Folate For Families
It’s well known in health circles that women need to get enough folate before and during pregnancy. However, sometimes the important role of folate in protecting against neural tube defects in the newborn can overshadow the fact that folate is important to everyone in the family, not just mum.
So what role does folate play in keeping everyone in the family healthy?
Folate for dad
Folate plays a role in the production of healthy sperm 410 and two reviews have suggested a number of mechanisms warranting further investigation that may explain sub-fertility in men 411. Clinical evidence of folate’s possible role in reversing sub-fertility is mixed, and any underlying mechanisms are not clear 412. Two double-blind, controlled intervention studies have found good results when folate was combined with zinc 413,414; both studies measured a significant increase in sperm count in sub-fertile men supplemented with folate and zinc together. More research is needed, but good nutrition, including getting enough folate, is important in both men and women trying to conceive.
Folate is also important when it comes to the health of blood cells. It works together with vitamin B12 to allow the development of healthy blood cells in the bone marrow 415. A deficiency of either of these two B-group vitamins results in megaloblastic changes in the marrow and eventually macrocytic anaemia 415.
Symptoms of anaemia include weakness, fatigue, irritability and palpitations 415.
Folate for kids
Kids also need folate for healthy blood cells, just as adults do 415. But folate is important in rapidly dividing cells for the synthesis of DNA, so not only it is essential in a developing foetus, but also in the healthy growth and development of infants and children. Ensuring kids get enough folate can be difficult, especially in picky eaters.
Folate for mum… all the time
Folate, because of its importance in rapidly dividing cells, has a key role in early pregnancy in protecting against neural tube defects, such as spina bifida, in the newborn 415. Ensuring mum gets adequate folate from food, and usually also supplements of folic acid, prior to conception and during pregnancy can prevent many cases of neural tube defects. Some evidence suggests that sufficient folate may help protect against other congenital abnormalities,416,417 such as of the heart, and possibly even a range of other problems that can arise in pregnancy 412,418. Overall, the importance of sufficient folate and good nutrition before and during pregnancy can’t be overstated. The RDI for folate during pregnancy is 600µg per day 415. This can be made up of 400µg of supplementary folic acid a day, with the remaining 200ug made up through the diet. Women planning a pregnancy, or those who might become pregnant, and also women who are pregnant need 400ug at least, coming into the first trimester 415.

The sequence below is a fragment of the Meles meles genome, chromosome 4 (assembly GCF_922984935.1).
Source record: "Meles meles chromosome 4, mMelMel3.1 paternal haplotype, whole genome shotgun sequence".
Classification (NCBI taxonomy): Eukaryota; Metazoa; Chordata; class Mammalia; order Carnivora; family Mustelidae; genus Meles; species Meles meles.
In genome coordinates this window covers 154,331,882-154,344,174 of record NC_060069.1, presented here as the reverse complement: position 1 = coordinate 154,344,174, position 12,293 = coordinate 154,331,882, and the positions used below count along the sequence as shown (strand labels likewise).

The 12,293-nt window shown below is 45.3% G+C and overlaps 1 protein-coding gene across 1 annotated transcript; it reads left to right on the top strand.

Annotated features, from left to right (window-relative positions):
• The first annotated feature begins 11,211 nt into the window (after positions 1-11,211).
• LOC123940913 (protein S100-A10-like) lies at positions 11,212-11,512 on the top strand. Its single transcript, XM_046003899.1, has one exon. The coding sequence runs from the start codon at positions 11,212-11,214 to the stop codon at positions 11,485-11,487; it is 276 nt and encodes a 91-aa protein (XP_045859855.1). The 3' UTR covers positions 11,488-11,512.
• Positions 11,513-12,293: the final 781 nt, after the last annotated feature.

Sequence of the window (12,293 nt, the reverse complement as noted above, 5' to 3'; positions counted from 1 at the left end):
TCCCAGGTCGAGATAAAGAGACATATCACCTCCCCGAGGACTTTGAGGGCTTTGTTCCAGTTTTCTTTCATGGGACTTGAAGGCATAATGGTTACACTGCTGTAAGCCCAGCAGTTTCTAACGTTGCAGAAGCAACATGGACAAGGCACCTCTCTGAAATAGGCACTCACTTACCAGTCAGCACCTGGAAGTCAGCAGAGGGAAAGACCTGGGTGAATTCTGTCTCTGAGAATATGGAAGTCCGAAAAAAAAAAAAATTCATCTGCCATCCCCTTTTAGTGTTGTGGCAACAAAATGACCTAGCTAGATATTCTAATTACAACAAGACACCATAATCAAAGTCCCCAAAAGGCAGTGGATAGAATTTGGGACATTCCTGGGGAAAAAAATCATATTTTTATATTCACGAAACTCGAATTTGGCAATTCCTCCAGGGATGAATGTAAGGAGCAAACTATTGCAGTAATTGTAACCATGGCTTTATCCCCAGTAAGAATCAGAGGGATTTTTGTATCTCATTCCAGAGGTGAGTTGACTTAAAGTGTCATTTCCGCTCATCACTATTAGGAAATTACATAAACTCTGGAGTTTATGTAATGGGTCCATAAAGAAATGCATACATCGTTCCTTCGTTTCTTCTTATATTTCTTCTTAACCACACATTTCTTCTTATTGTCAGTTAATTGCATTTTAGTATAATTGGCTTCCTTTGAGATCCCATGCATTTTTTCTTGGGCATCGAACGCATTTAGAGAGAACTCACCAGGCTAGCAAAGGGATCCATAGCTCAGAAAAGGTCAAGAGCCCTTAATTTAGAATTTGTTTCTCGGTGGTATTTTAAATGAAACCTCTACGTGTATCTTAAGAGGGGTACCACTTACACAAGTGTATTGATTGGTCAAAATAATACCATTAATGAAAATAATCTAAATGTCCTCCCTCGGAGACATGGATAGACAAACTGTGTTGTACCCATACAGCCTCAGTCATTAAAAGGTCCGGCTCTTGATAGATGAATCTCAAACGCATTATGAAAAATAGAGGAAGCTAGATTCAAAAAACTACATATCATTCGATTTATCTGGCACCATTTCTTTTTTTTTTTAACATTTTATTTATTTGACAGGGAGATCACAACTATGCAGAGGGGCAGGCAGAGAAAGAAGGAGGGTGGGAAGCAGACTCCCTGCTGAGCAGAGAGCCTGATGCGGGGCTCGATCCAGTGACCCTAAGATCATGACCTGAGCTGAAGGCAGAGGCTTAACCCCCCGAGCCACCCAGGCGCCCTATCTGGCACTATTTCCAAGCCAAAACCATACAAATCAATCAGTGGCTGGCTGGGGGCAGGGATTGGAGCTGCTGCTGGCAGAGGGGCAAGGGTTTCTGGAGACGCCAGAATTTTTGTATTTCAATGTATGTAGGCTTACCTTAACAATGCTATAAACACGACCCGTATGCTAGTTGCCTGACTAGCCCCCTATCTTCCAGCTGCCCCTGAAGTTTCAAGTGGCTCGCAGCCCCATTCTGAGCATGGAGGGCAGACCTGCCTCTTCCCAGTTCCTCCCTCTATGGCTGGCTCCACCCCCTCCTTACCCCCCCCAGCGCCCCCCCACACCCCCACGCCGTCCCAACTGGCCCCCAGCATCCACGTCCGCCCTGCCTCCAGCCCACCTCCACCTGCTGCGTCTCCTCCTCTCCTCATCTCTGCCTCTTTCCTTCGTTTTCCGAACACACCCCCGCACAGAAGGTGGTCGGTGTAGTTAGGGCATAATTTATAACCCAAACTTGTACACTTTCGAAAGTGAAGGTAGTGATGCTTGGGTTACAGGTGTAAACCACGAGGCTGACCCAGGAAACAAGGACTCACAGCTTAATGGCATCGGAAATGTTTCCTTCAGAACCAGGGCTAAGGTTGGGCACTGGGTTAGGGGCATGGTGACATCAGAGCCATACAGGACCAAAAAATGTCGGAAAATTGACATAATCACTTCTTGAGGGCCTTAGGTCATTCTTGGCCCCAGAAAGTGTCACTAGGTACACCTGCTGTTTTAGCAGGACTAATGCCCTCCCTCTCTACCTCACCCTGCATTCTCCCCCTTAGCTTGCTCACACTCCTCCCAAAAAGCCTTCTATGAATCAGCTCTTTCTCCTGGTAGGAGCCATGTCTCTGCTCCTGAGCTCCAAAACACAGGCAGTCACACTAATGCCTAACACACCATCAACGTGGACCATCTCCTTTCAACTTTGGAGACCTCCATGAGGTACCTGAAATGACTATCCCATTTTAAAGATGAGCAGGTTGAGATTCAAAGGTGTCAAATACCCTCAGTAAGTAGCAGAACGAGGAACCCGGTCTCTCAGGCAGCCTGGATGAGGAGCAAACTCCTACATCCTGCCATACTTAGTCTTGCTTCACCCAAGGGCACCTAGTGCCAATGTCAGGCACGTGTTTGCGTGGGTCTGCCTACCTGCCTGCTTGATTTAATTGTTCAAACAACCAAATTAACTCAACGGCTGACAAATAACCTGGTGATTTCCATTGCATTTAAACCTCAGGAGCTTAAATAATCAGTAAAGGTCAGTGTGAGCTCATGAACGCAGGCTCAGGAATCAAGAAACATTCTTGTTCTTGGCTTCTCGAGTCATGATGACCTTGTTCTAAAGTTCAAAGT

Adequate folate intake during breastfeeding is also important. Evidence suggests that maintaining the folate levels in breastmilk for the baby is given priority over the mother’s folate needs 412. During lactation, the RDI for folate is increased from 400µg per day to 500µg 415.
But women need enough folate even when they’re not planning a pregnancy or when they have left their baby days behind. It’s an important B-group vitamin for healthy blood cells and growth of tissues, as well as other biochemical processes in the body.
What else might folate be important for?
As our knowledge of folate’s role in the body and its metabolism grows, new areas of investigation open up. There may be a role for folate in vascular disease, inflammation, some cancers (for example, colorectal cancers) and even mental health conditions, such as depression. The evidence for all these hypotheses is interesting but inconclusive and more research is needed 417.
Why the fuss about enough folate?
Folate is found in many foods, but most don’t feature heavily in typical diets. It’s found in spinach, broccoli, dark leafy greens, and other plant foods, but many people don’t eat enough, and many kids are fussy eaters who don’t like the foods that are highest in folate.
Avocados are a good source of folate, containing around 70µg in half an avocado – that’s a good contributor to the recommended daily amount. Plus: avocados are versatile, easy to prepare, well-liked (even by the kids), and the basis of many popular dishes, so can really help to boost intakes for everyone in the family. Avocados are the other green vegetable rich in folate and worth remembering.
Author: Lisa Yates, Consultant Dietitian Adv APD
Lisa Yates is an Advanced Accredited Practising Dietitian with 16 years experience in nutrition, communications, clinical practice, as well as strategy development and implementation.